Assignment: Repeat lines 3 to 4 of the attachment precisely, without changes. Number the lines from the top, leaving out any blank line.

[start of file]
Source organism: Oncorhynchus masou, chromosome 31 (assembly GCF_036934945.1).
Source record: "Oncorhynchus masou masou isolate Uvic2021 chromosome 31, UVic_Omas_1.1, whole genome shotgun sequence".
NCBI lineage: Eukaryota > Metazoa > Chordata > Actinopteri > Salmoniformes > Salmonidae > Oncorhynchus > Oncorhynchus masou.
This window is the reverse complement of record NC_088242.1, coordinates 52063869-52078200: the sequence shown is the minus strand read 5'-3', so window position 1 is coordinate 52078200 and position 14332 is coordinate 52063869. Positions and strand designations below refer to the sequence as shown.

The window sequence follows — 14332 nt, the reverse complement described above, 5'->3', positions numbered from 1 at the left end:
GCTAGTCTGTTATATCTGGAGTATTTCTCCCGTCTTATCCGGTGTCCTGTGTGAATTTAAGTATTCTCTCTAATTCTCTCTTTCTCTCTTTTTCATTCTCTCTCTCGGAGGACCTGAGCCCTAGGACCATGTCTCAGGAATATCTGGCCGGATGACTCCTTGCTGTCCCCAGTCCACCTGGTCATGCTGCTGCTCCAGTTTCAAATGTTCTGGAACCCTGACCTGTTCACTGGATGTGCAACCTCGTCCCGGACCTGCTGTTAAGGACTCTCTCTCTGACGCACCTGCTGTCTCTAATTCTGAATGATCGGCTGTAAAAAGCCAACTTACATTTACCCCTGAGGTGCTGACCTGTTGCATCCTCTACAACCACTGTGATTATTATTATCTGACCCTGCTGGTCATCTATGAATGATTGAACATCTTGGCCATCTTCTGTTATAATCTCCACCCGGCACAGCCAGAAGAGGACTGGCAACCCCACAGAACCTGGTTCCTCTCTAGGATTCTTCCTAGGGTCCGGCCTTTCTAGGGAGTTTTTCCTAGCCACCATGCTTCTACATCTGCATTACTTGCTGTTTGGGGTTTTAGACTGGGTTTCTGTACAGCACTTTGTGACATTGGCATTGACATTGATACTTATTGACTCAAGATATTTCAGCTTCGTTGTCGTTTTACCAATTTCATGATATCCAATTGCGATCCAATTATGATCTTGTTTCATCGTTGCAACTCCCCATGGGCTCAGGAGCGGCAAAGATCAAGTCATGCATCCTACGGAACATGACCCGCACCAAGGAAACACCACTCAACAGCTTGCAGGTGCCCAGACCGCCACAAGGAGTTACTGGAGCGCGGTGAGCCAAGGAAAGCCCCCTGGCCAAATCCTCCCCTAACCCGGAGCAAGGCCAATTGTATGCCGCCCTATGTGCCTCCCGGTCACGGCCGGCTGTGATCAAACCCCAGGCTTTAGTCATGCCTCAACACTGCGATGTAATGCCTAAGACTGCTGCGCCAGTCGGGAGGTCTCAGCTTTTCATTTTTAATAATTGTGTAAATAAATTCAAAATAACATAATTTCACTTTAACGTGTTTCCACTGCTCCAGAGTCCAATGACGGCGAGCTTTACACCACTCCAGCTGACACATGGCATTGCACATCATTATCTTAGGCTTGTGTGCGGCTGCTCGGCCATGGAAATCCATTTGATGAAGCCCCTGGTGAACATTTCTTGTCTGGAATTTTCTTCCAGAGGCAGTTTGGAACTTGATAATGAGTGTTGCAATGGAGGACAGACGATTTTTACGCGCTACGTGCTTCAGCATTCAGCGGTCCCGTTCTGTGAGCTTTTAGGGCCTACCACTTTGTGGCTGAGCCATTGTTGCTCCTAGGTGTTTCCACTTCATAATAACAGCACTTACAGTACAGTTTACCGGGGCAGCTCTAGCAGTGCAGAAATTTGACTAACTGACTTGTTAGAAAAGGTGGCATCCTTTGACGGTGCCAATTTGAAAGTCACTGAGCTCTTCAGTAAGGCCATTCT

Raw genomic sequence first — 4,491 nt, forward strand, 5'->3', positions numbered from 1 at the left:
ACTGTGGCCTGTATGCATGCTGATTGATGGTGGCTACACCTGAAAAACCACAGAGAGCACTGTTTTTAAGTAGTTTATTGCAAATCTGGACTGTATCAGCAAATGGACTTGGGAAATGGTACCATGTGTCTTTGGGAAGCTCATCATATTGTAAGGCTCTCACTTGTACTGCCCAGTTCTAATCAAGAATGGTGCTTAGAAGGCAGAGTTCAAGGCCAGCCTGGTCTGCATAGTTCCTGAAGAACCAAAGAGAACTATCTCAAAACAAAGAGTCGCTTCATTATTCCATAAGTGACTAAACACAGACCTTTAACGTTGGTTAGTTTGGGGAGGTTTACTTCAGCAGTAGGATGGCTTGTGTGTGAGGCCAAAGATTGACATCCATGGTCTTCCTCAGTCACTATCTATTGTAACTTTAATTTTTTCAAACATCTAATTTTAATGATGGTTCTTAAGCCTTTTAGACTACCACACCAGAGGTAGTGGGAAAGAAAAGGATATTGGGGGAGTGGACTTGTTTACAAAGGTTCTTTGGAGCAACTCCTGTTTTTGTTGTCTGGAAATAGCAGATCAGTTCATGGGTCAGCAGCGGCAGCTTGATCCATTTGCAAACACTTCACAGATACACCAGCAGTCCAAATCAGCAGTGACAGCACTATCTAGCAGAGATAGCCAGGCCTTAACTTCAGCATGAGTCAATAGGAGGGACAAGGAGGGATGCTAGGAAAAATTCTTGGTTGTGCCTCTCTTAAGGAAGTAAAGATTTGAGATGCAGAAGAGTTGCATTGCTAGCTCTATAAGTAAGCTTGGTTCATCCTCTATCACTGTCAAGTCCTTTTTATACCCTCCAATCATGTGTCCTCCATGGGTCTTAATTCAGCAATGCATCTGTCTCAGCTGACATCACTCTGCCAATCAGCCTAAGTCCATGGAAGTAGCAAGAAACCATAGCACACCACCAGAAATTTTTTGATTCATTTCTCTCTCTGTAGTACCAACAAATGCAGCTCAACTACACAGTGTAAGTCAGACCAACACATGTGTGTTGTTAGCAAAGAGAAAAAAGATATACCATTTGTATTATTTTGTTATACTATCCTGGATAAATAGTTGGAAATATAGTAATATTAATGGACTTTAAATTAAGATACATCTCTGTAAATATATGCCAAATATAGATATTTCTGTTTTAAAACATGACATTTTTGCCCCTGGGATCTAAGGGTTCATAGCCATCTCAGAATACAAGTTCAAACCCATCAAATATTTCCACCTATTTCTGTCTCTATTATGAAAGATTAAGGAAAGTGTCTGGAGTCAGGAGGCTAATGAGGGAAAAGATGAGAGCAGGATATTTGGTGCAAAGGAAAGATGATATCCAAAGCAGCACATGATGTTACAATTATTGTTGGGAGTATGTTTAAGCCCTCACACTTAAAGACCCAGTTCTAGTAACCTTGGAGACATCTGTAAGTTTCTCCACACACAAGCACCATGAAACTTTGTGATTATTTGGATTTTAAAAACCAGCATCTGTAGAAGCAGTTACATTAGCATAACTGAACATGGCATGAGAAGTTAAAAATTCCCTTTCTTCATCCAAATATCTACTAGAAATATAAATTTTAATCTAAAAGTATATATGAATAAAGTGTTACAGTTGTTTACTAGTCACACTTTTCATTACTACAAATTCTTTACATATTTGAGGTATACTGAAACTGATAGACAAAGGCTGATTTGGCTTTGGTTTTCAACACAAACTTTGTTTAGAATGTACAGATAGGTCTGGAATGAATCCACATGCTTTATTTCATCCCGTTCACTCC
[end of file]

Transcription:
NCBI lineage: Eukaryota > Metazoa > Chordata > Actinopteri > Salmoniformes > Salmonidae > Oncorhynchus > Oncorhynchus masou.
This window is the reverse complement of record NC_088242.1, coordinates 52063869-52078200: the sequence shown is the minus strand read 5'-3', so window position 1 is coordinate 52078200 and position 14332 is coordinate 52063869. Positions and strand designations below refer to the sequence as shown.